French composer Ferdinand Hérold (1791–1833) was considered one of the finest French composers of his day. He was a master of the opéra comique, and his works, among them Zampa and Le Pré aux clercs, were performed throughout the 19th century. Today he is best remembered for his ballet score La Fille mal gardée.
Hérold was born in Paris, the son of pianist and composer François-Joseph. He created his first compositions aged six and entered the Paris Conservatoire in 1806. His works were first publicly performed in 1812, the year Hérold won the Prix de Rome for his cantata La Duchesse de la Vallière. In 1813 he moved to Naples and in 1814 was commissioned to write his first opera, La gioventù di Enrico quinto. The following year he returned to Paris via Vienna and in 1816 took up the post as accompanist at the Théâtre Italien. He had his first great successes in 1817 with Les Rosières and La Clochette. He reached his maturity as a composer with Le Muletier in 1823, followed by Maria in 1826. In 1826 Hérold took up a position as singing coach at the Paris Opéra, for which company he composed the ballets La Somnambule (1827), La Fille mal gardée (1828) and La Belle au bois dormant (1829). In his final years he produced two masterpieces, Zampa (1831) and Le Pré aux clercs (1832).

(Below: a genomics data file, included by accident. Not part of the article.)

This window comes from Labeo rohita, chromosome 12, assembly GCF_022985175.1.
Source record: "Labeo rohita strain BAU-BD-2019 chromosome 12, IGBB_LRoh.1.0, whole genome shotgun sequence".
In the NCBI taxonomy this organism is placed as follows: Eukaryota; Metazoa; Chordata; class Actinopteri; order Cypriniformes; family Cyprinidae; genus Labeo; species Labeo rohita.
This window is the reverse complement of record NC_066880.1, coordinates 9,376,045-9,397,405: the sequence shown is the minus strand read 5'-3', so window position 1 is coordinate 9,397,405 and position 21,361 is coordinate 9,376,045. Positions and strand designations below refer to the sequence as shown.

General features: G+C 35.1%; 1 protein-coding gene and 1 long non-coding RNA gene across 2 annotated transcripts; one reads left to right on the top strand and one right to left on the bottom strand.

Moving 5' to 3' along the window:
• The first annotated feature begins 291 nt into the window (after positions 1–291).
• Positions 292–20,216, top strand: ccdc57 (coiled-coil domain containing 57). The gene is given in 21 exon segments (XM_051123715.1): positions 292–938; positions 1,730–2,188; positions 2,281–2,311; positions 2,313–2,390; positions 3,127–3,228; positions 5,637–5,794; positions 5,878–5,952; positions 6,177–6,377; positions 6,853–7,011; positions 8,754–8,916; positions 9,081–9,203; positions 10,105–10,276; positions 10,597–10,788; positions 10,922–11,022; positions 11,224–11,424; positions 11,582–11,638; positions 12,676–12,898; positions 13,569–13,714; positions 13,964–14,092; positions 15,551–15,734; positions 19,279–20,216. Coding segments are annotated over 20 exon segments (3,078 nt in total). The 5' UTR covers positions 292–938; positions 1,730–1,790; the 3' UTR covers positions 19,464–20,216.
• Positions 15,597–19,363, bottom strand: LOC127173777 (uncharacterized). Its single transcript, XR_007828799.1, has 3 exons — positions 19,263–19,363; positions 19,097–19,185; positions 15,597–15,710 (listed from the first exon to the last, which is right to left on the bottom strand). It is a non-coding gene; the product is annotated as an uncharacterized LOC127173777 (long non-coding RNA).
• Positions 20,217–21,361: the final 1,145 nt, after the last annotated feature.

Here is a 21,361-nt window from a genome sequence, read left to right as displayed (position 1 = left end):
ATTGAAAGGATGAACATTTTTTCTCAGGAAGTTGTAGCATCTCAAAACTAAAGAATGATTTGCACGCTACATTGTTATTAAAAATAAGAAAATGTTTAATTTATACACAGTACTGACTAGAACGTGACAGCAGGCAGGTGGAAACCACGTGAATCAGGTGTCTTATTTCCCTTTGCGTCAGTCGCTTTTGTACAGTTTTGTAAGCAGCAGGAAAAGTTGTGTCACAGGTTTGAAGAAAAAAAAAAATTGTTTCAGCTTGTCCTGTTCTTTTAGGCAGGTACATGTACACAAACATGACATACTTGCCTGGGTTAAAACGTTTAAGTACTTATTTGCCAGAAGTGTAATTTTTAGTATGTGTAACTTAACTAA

Hérold was a consummate artist of the opéra comique, but he also introduced innovations into narrative ballet with scores that were important in increasing the importance of music in ballet. His ballet scores, like his operas, display his innate sense of musical drama.